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Is Vote Buying Effective? Evidence from a Randomized Experiment in West Africa

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  • Pedro C. Vicente

Abstract

Vote buying is a frequent practice during election time in many parts of the world. But no research has been done to quantify its effects on voters` electoral behavior. To address this challenge, we have designed and conducted a randomized experiment during the presidential elections of July 2006 in Sao Tome and Principe. This is a newly found oil-rich West African country that has been facing an increase in `retail` vote buying. Our research design included a randomized campaign against vote buying sponsored by the Electoral Commission of the country, and pre-electoral campaign/post-election panel surveys in treatment (exposed to the campaign) and control locations, including 1034 subjects across 50 different areas. We observe a significant effect of the campaign on perceptions of vote buying, which constitutes the exogenous variation we use to identify effects on voting behavior. We characterize determinants of vote buying (more frequent in swing and rural locations), and find that vote buying energizes the electorate by increasing turnout. Crucially, we capture real effects on candidates` relative performance, by identifying the challenger to be driving more votes through vote buying (after the treatment), which is consistent with the timeline of events (late challenger candidacy). This result controls for changes in information about the candidates (e.g. policy platforms) and location-specific minutes spent by international electoral observers.

Suggested Citation

  • Pedro C. Vicente, 2007. "Is Vote Buying Effective? Evidence from a Randomized Experiment in West Africa," Economics Series Working Papers 318, University of Oxford, Department of Economics.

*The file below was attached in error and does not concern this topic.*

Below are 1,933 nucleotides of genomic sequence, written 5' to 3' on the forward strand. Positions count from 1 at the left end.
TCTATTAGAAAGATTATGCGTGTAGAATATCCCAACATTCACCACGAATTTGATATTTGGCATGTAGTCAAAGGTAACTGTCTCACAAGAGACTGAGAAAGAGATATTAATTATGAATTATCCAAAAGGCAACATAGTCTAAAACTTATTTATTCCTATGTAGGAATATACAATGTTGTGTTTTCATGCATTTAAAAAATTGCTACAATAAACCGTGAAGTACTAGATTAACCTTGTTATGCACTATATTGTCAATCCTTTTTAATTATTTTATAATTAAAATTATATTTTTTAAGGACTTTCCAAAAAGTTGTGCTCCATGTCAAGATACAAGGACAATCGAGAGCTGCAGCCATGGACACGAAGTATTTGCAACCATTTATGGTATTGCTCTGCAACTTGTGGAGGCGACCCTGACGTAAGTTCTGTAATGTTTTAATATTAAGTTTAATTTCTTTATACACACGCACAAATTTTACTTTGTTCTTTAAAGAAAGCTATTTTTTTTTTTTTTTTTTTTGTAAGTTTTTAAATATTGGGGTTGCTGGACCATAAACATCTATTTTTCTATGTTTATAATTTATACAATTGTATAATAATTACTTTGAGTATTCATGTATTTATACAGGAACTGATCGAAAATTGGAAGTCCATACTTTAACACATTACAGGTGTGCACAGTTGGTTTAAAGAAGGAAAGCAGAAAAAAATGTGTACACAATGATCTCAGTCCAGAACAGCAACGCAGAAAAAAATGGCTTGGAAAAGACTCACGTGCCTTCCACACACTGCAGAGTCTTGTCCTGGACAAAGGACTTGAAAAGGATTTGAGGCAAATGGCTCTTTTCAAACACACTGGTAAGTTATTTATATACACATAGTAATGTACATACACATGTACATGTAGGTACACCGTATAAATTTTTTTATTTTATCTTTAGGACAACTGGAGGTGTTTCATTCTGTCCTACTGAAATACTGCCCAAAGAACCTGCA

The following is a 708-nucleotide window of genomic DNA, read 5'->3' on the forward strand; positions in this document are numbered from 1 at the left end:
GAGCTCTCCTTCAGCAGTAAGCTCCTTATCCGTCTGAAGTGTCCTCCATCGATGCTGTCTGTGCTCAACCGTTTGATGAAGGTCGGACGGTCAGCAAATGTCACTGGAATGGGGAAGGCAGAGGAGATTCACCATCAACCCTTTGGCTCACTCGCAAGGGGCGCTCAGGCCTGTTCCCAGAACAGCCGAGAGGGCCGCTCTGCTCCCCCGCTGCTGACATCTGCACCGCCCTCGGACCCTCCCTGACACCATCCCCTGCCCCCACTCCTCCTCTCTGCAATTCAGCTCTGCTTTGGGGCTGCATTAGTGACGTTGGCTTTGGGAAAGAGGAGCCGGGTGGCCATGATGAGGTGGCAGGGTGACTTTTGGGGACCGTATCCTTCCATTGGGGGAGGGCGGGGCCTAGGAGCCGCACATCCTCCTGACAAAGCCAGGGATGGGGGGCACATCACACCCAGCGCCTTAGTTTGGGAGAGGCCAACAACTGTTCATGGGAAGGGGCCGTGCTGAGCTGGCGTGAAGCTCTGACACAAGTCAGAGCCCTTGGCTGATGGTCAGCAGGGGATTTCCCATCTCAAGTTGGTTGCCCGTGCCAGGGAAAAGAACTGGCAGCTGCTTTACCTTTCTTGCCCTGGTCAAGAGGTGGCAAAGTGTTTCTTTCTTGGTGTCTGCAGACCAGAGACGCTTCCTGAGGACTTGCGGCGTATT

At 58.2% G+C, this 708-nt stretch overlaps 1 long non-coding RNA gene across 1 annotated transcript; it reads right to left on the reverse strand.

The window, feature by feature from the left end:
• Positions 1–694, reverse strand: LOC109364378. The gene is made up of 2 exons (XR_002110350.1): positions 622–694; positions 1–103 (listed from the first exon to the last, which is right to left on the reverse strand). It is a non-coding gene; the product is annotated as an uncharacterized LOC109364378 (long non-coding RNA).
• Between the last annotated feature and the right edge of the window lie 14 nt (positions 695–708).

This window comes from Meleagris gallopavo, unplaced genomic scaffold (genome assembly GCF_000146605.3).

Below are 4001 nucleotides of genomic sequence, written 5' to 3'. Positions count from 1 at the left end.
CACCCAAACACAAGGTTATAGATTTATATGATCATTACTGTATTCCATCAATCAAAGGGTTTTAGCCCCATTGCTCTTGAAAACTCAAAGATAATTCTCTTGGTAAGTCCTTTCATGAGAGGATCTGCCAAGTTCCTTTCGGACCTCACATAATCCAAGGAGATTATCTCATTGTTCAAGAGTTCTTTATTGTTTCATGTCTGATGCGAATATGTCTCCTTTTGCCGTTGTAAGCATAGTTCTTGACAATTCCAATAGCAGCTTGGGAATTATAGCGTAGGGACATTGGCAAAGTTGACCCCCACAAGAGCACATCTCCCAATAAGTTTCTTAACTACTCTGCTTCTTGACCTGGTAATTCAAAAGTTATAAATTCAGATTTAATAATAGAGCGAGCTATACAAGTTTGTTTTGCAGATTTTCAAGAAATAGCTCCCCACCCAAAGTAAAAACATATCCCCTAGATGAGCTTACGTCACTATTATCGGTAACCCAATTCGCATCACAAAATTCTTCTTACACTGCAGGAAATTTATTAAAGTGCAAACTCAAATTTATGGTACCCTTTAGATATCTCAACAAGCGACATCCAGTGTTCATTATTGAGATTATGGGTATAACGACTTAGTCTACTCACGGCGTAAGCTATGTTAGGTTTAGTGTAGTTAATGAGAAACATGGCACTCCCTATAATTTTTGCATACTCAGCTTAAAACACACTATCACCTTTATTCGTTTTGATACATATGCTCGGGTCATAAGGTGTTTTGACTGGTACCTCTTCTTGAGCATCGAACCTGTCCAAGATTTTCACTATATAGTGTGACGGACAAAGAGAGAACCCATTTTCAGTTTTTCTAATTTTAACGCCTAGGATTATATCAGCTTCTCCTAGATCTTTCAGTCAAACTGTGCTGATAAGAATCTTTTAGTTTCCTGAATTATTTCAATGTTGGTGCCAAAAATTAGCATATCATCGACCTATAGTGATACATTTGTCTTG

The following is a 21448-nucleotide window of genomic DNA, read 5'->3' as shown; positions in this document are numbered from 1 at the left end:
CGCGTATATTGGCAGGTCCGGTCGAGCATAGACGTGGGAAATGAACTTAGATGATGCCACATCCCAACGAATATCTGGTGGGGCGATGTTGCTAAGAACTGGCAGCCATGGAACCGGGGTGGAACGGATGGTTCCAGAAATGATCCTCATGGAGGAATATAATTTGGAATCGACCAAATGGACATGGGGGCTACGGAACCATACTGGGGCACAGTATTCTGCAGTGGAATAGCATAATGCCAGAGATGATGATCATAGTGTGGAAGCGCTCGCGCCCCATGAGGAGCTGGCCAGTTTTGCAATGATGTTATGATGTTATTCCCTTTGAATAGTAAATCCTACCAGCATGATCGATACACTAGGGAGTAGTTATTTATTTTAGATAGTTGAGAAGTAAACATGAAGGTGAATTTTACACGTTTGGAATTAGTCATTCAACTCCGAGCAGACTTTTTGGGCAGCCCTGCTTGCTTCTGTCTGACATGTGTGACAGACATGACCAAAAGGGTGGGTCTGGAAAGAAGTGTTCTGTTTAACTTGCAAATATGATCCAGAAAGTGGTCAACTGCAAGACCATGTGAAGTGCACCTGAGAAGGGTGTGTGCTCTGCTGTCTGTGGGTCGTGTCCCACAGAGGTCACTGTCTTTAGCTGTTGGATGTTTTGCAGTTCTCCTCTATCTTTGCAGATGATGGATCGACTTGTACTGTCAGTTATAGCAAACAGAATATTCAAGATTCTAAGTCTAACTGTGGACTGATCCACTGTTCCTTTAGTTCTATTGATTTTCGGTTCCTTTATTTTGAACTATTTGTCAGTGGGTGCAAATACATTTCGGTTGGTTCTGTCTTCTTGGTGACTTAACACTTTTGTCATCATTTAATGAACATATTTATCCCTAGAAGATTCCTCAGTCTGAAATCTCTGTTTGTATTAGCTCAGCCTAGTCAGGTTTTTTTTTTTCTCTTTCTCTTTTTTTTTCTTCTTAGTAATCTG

• Handle: RePEc:oxf:wpaper:318
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    File URL: http://www.economics.ox.ac.uk/materials/working_papers/paper318.pdf
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    Cited by:

    1. Andrés Cendales, 2012. "Vote Buying, Political Patronage and Selective Plunder," Latin American Journal of Economics-formerly Cuadernos de Economía, Instituto de Economía. Pontificia Universidad Católica de Chile., vol. 49(2), pages 237-276, November.
    2. León, Gianmarco, 2017. "Turnout, political preferences and information: Experimental evidence from Peru," Journal of Development Economics, Elsevier, vol. 127(C), pages 56-71.
    3. Isaksson, Ann-Sofie & Kotsadam, Andreas & Nerman, Måns, 2012. "The Gender Gap in African Political Participation: Individual and contextual determinants," Working Papers in Economics 530, University of Gothenburg, Department of Economics.
    4. Chad Kendall & Tommaso Nannicini & Francesco Trebbi, 2015. "How Do Voters Respond to Information? Evidence from a Randomized Campaign," American Economic Review, American Economic Association, vol. 105(1), pages 322-353, January.
    5. Dercon, Stefan & Gutiérrez-Romero, Roxana, 2012. "Triggers and Characteristics of the 2007 Kenyan Electoral Violence," World Development, Elsevier, vol. 40(4), pages 731-744.
    6. Lisa Chauvet & Paul Collier, 2009. "Elections and economic policy in developing countries," Economic Policy, CEPR;CES;MSH, vol. 24, pages 509-550, 07.

    More about this item

    Keywords

    Vote buying; Electoral politics; Political economy; Randomized experiment; West Africa;

    JEL classification:

    • D72 - Microeconomics - - Analysis of Collective Decision-Making - - - Political Processes: Rent-seeking, Lobbying, Elections, Legislatures, and Voting Behavior
    • O55 - Economic Development, Innovation, Technological Change, and Growth - - Economywide Country Studies - - - Africa
    • P16 - Economic Systems - - Capitalist Systems - - - Political Economy of Capitalism

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